Lord Jamar returns to the big Eminem debate to show that his opinion has not changed one bit.
To be fair, it was not his intention. He thinks that since Eminem humbly accepts his guest status in the house of hip hop, it just proves him right, and that’s the end of the story. Math Hoffa decided to stir the dormant conflict to add spice to his conversation with Lord Jamar and Smoke DZA, who came to his “My Expert Opinion” podcast. Math started the discussion with a provocative “Why do you hate Eminem?”. The Black Nubian star only chuckled in response:
Why did I somehow feel like this was gonna go in that direction at some point?! Bro, first of all, according to his fans, every time I speak – I speak about him. Which we know is not factual. But I don’t even like to get in it no more. It was never about hating Eminem. It was just stating facts.
Hip-hop is Black music. We created this shit. As the creators, we decide who our GOATs are. That’s it. Not records sales, not record companies, not white people, not any other people other than Black people. Because we were the ones that started that shit right in the beginning. So when you got people coming out, “Oh, Eminem is GOAT, he sold more records….” We, real hip-hop motherfuckers don’t care about record sales. MC Hammer was selling mad records, Vanilla Ice was selling mad records. That is not the criteria of what makes you good. And at the end of the day, you are not going to hijack this shit from us and tell us who we fuck with.
Math kept returning to the Eminem topic as if to foil Lord Jamar’s point and find the space where both could co-exist. It proved to be difficult as the first thing the Black Nubian sees in Eminem is his race, and it is proved to be a dividing perspective.
When Smoke DZA was talking about how his lyricism is deeply rooted in the weed culture, Lord Jamar interrupted him with a remark:
You could have embraced everything that Eminem embraced And still never sold the way he sold. Because he’s white.
Math pointed out that Eminem still ole in opening the door for lyricists coming after him, regardless of race. Lord Jamar was not convinced, only partly accepting the argument. His counterpoint, however, had nothing to do with Em and his lyricism, only with public perception of his stage persona:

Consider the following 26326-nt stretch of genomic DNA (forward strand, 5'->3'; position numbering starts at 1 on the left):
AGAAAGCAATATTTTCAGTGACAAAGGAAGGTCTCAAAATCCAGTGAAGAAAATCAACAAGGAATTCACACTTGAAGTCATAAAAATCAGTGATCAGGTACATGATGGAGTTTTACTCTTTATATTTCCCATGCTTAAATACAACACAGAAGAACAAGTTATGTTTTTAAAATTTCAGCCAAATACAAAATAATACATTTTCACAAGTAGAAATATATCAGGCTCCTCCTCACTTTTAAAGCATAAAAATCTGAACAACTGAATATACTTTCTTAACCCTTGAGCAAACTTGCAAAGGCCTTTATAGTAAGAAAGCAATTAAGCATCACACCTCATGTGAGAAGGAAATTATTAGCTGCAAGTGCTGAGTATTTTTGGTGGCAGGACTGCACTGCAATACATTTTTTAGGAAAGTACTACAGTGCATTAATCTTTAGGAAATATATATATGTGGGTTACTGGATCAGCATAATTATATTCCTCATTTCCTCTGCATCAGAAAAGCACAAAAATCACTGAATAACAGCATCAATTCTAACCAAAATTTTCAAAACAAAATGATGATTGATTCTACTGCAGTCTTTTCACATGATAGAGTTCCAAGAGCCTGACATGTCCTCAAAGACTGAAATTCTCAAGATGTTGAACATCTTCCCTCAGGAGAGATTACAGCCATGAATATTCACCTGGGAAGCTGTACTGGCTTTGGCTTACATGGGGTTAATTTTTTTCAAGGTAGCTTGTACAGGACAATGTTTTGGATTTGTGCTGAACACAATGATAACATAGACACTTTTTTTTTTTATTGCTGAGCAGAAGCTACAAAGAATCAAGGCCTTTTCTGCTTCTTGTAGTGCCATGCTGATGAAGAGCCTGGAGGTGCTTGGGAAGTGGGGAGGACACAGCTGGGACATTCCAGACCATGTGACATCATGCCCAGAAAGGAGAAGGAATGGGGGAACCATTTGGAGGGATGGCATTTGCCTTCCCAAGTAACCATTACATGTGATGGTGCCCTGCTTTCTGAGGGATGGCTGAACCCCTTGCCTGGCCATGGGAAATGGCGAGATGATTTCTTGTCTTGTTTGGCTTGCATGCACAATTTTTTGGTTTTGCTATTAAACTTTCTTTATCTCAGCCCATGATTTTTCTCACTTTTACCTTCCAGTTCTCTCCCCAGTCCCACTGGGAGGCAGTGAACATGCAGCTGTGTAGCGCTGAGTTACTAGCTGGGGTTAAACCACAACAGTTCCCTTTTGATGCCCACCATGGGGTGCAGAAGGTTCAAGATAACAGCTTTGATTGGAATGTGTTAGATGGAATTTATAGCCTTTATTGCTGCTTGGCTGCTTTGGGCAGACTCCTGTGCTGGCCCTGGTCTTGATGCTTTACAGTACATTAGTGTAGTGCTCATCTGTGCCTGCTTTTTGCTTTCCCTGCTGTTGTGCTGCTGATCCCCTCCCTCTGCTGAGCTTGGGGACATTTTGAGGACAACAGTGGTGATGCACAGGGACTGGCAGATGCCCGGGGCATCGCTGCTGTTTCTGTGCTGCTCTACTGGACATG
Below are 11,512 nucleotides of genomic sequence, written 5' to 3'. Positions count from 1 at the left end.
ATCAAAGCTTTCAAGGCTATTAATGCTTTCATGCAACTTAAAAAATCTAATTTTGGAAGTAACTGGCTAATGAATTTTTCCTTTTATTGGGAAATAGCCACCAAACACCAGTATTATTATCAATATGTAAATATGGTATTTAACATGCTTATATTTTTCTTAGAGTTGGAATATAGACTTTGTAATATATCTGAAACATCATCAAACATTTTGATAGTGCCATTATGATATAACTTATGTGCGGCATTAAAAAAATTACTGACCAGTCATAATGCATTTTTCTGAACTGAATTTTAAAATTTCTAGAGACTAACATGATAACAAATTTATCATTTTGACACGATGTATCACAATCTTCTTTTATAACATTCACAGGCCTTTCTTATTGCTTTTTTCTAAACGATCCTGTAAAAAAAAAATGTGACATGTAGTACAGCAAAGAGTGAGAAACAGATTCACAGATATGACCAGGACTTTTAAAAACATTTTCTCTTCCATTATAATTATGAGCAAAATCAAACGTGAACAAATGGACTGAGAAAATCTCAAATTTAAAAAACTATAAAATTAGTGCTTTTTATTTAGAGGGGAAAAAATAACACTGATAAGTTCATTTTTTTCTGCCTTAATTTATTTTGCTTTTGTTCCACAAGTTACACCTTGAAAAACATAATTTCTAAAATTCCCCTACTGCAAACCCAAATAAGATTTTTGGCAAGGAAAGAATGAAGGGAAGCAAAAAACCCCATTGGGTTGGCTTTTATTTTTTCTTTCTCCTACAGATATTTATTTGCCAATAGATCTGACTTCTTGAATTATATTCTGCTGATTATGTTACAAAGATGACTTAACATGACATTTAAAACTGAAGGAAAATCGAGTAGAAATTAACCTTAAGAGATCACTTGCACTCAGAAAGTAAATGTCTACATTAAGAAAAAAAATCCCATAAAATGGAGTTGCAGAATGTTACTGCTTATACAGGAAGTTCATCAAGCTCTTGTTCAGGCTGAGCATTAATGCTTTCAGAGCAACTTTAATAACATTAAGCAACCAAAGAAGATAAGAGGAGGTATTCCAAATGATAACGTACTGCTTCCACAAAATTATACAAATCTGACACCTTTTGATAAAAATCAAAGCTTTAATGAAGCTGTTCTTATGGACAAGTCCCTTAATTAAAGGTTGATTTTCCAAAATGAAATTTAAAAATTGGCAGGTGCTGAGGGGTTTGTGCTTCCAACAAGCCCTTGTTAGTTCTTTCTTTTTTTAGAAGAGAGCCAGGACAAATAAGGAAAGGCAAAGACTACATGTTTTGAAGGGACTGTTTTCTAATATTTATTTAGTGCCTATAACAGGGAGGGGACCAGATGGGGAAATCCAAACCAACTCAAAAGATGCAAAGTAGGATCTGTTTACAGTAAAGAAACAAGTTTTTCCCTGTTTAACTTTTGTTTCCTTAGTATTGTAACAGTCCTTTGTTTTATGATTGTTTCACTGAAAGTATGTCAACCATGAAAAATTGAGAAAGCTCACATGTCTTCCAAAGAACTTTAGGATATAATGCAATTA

Yes, and no. A lot of people that like Eminem, some of them don’t even like rap. But they like Eminem. If you ask them, who’s your favourite rapper, they say Eminem. But if you ask them about rap, they don’t fuck rap. But they fuck with Eminem. I’m telling you, for white… for certain white people, he’s just their spokesman. He’s their representative. He’s Tarzan. He came up in the jungle and rose to the top, and he’s able to speak to the fucking animals.
Math, again, tried to draw Lord Jamar’s attention to the fact that Eminem does not speak to and for white people exclusively. The battle rapper said that when he heard Em for the first time, he had no idea about the colour of his skin, he just listened to his bars and appreciated his skills. The veteran rappers responded with his own recollection of the first encounter with the Slim Shady music:
The first time I heard him, I said, “Finally! A white boy who could really rap!” I was happy for him. But then I was like, “Uh oh, hang on”. I knew what they was gonna do! I said they were gonna fucking turn this motherfucker into the Elvis of hip hop. And that’s just what happened. I’m not blaming him for that! Everybody thinks what I’m talking about is directed to him. I’m talking about the people who put him on the pedestal. And when I said on homeboy’s show that white people are guests in the house of hip hop. He was like, “Even Eminem??!” I said, “Yes, him too”. ALL white people are guests in the house of hip hop that Black people built. And Eminem went on after all this going around in circles to finally come around and say, “Yeah, I agree. I am a guest in the house”. So what’s the fucking problem? Why are we even talking about that shit?
That’s a lot to unpack here. The level of projection is troubling, and while Lord Jamar visibly struggling to hold back from generalisations, it is still evident that the weird opinion of “certain white people” for some reason is important for him. More important than the Eminem legacy that he brought to the house that Lord Jamar guards so vigilantly.
Watch the video below: